An Attack on Two Fronts: The UFC Problem with ONE and PFL
Sentiment now is shifting from the UFC being the end all, be all for mixed martial arts. While still firmly in control of the MMA market, ONE Championship and PFL are beginning to slowly chip away at the UFC’s stranglehold on the viewers of the sport. More and more often casuals are starting to realize that there are damn good fights and fighters outside the sport’s biggest promotion.
PFL and ONE Championship may not be in cahoots together on their attack at the UFC. But the effect is just the same. ONE Championship is eating up some of the best prospects outside the US market and PFL is signing some of MMA’s most popular names at home in the United States.
An attack on two fronts: Going at the UFC
PFL has had rumors about buying Bellator in the past month. While that’s not substantiated, the rumor went wild as can be with conjecture on super fights like Kayla Harrison vs. Cris Cyborg and Brendan Loughnane vs. Patricio Pitbull. But what buying Bellator would do is infuse PFL with even more talent than they’ve already signed along with some of the best up and coming NCAA wrestlers who have transitioned to MMA (Jordan Oliver anyone?). Combining that with their already growing talent pool of veterans and newcomers and you have legitimate competition to the UFC.
PFL is already on ESPN. The UFC’s contract with the promotion is coming up and it’s unclear if the UFC and ESPN will renew their deal. With the current quality of cards and number of events, restructuring or even parting ways could be in the cards. Less fights = better cards. That would leave PFL the sole MMA promotion on ESPN and could use ESPN’s large viewer base to go head-to-head with the UFC on Saturday nights. Or if Dana White and Endeavor could make a deal where the number of events per year is harming the product and less events are done in the contract, PFL can fill the gap.
With ONE Championship, taking up some key signings in the east has the UFC in a crunch too but they’re not a full MMA promotion. It’s abundantly clear now that ONE Championship won the Demetrious Johnson-Ben Askren trade. But ONE has fighters like Tang Kai, Jarred Brooks, Anatoly Malaykhin, and Christian Lee as their flagship fighters. Roberto Soldic, Reug Reug, and Buchecha are other signings that grab attention.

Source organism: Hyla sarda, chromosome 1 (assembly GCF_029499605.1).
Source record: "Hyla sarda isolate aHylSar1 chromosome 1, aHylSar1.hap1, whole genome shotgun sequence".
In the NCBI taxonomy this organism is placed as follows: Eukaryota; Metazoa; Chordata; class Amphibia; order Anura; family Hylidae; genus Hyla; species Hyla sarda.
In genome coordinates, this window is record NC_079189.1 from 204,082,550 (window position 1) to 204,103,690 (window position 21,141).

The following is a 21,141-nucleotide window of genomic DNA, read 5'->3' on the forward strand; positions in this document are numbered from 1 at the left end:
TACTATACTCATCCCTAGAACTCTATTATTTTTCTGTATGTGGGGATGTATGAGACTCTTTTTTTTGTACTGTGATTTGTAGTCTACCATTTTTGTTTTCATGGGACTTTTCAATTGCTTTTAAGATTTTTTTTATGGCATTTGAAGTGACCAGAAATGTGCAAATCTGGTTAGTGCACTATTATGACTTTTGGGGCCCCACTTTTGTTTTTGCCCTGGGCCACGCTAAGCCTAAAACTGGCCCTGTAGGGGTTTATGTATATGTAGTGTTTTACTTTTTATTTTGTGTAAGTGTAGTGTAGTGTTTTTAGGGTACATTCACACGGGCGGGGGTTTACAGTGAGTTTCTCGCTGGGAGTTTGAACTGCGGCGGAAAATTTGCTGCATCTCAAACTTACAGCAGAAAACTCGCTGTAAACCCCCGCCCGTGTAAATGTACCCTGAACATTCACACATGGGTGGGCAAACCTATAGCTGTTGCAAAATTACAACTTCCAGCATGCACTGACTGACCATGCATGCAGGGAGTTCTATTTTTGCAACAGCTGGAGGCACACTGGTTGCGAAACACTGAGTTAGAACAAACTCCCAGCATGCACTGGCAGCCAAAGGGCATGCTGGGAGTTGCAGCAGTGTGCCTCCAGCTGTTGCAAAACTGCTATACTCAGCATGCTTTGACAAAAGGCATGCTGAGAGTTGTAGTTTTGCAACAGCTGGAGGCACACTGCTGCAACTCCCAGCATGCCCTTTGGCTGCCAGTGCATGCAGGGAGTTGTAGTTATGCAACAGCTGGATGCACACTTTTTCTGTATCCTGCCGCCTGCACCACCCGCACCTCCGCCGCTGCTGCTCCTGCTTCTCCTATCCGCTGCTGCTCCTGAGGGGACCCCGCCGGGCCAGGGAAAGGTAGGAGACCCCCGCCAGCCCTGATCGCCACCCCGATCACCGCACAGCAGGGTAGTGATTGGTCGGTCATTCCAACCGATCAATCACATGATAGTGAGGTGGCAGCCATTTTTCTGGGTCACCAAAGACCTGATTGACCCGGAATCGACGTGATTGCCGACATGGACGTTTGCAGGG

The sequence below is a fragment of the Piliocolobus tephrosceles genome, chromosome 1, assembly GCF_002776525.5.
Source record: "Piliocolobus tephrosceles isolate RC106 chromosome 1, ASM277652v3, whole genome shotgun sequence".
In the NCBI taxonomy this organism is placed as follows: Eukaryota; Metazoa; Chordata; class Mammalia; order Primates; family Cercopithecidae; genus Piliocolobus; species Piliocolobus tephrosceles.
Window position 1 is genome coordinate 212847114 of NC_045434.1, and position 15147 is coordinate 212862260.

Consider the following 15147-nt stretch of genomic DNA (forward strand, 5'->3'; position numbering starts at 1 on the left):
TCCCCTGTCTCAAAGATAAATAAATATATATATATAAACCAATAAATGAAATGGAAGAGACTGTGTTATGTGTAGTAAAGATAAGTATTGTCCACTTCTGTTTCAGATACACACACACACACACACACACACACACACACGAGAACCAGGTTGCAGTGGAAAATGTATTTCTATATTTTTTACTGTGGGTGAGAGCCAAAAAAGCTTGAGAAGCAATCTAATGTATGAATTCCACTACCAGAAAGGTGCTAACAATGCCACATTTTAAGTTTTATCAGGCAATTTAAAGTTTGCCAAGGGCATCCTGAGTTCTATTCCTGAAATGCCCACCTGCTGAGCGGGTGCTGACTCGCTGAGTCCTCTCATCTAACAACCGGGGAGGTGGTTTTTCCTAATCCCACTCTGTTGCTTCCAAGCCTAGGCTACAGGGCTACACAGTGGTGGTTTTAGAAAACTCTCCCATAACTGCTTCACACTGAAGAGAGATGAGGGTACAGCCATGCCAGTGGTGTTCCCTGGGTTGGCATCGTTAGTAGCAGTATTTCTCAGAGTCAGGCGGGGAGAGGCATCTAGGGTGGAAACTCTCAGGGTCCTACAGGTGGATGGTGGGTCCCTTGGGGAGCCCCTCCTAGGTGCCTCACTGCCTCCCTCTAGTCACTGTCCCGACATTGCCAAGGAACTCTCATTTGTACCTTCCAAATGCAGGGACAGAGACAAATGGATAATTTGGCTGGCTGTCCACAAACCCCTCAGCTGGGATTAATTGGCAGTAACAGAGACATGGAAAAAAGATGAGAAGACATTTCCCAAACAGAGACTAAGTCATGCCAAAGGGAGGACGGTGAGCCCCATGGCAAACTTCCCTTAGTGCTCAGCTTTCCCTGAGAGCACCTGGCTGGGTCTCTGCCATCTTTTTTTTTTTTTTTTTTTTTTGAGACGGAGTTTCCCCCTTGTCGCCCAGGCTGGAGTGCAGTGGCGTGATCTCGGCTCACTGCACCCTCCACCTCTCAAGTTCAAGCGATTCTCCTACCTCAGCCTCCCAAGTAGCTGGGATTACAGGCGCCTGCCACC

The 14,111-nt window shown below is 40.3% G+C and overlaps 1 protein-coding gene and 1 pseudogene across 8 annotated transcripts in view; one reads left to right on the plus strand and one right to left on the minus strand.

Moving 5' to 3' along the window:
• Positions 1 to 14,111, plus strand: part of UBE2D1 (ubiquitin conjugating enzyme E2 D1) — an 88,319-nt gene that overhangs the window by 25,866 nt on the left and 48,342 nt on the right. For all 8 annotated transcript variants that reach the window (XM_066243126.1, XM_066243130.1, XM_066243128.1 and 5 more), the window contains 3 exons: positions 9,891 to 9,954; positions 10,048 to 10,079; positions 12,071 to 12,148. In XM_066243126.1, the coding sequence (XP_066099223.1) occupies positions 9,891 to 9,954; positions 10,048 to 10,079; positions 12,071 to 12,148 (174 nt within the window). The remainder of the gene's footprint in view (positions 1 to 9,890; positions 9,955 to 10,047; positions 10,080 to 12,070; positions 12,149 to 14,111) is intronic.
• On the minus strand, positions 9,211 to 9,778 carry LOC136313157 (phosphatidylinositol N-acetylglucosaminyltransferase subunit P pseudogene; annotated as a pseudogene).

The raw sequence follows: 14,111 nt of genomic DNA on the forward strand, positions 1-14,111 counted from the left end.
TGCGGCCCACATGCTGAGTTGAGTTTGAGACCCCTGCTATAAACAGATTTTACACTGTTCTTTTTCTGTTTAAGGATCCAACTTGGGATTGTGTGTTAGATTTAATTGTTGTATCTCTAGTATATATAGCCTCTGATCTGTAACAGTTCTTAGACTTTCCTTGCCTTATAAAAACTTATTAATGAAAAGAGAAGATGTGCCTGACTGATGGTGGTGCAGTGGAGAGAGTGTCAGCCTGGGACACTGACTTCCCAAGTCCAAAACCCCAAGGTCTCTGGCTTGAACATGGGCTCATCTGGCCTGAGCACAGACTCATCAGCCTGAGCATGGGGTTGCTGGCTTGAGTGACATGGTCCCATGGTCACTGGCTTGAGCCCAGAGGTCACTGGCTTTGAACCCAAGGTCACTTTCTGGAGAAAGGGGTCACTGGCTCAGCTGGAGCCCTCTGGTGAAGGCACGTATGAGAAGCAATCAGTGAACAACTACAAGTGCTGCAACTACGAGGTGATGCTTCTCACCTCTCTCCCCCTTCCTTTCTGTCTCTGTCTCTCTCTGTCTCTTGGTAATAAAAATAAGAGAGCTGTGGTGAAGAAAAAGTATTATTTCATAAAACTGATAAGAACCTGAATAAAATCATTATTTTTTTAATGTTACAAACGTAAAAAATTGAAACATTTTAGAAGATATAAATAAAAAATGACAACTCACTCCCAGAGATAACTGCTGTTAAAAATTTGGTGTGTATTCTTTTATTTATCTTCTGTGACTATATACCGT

The Attention Economy
Today, companies are not fighting for just your dollars anymore. Your attention is the priority for companies like Netflix, Disney, Twitter, YouTube, and Tik Tok all want your eyes so they can get that juicy, juicy advertising money. ONE Championship may be losing the signing game to UFC, Bellator, and PFL, but ONE is chipping away at the attention metrics.
After the UFC gets their gate money and their PPV money, the goal is to stay in front of the fans’ eyes to get more engagement and convert to more pay per view sales. They will get advertising dollars the more people watch. That crypto dot com sponsor? Money. P3, the official snack of the UFC? Money.
ONE Championship is grabbing attention from the casual eye by playing social media better than the UFC. I’ve had random people coming up to me asking about Rodtang. I don’t have the same questions about fighters like Leon Edwards and Aljamain Sterling. While Rodtang is just one breakout star for ONE, they are finding more. Takeru, who last fought Tenshin Nasukawa in one of kickboxing’s most successful events, just signed to fight for ONE.
Mikey Musumechi, Buchecha, Tawanchai, Chingiz Allazov, Nieky Holzken, and Stamp Fairtex all have cult followings. ONE is capitalizing on that. Pair this up with PFL signing fighters like Francis N’Gannou and Jake Paul and it’s clear that the UFC isn’t signing the most skilled (or popular in Jake Paul’s case) fighters they could be.
The UFC isn’t close to losing its monopoly on the sport in the next couple years. This is a decades long war. PFL and ONE Championship investors likely know this and need to keep burning the cash they’ve been burning to get their fair market share of the pie. Little by little, these promotions will grow, acquire promotions like Bellator and RIZIN, and become a real threat to the UFC’s rule on the best in the world.
Your friendly neighborhood fight fan. I watch way too many fights and my wife lets me know it.